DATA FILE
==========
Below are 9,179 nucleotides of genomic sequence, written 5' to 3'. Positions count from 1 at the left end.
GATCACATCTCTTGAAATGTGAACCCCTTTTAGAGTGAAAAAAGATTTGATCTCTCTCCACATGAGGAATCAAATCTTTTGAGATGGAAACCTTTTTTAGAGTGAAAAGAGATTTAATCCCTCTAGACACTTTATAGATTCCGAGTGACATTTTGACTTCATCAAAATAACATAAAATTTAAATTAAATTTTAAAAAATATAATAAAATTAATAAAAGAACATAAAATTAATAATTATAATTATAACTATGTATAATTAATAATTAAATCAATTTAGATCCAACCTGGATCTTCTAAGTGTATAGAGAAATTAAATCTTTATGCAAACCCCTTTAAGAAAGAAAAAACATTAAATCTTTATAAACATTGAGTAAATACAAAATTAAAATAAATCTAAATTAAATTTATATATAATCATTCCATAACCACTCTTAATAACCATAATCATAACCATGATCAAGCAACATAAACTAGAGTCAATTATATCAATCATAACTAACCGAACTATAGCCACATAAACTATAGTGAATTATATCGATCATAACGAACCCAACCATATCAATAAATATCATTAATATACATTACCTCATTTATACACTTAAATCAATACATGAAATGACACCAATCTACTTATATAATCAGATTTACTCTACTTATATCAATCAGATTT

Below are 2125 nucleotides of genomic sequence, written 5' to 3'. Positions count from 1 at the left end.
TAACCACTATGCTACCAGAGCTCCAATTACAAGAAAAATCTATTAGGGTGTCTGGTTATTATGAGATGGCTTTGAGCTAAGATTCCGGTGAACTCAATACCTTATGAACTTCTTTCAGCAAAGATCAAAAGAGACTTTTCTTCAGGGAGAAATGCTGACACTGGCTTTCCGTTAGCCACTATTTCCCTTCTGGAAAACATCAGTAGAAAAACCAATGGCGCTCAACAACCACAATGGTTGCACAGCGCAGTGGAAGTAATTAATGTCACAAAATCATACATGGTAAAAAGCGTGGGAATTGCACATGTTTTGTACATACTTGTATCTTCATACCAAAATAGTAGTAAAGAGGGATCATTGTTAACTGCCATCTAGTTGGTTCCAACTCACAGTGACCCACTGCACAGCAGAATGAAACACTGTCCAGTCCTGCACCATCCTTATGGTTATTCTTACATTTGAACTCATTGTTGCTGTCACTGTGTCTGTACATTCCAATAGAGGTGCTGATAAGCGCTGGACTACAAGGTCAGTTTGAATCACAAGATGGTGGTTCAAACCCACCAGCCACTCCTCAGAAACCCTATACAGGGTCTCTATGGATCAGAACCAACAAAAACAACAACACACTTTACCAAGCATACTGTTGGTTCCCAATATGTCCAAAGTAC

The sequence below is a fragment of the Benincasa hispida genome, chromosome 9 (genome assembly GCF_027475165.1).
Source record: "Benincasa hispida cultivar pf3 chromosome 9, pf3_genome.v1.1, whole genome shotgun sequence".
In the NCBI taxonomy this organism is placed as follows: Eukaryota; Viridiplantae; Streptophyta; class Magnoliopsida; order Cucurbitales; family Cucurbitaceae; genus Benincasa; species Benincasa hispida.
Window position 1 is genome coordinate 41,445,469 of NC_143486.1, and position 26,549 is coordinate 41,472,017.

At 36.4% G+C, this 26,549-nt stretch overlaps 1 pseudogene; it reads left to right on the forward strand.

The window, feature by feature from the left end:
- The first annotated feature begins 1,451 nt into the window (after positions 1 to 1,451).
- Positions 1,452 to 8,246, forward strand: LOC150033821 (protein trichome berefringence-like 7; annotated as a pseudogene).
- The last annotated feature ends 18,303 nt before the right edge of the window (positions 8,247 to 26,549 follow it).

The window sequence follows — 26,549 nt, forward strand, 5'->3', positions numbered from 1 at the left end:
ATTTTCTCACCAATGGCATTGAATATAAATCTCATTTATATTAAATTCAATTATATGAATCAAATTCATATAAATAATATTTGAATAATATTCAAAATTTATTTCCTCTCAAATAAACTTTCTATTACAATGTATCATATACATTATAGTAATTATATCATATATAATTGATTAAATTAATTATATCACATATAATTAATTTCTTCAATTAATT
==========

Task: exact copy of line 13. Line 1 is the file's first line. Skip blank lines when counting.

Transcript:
- The last annotated feature ends 18,303 nt before the right edge of the window (positions 8,247 to 26,549 follow it).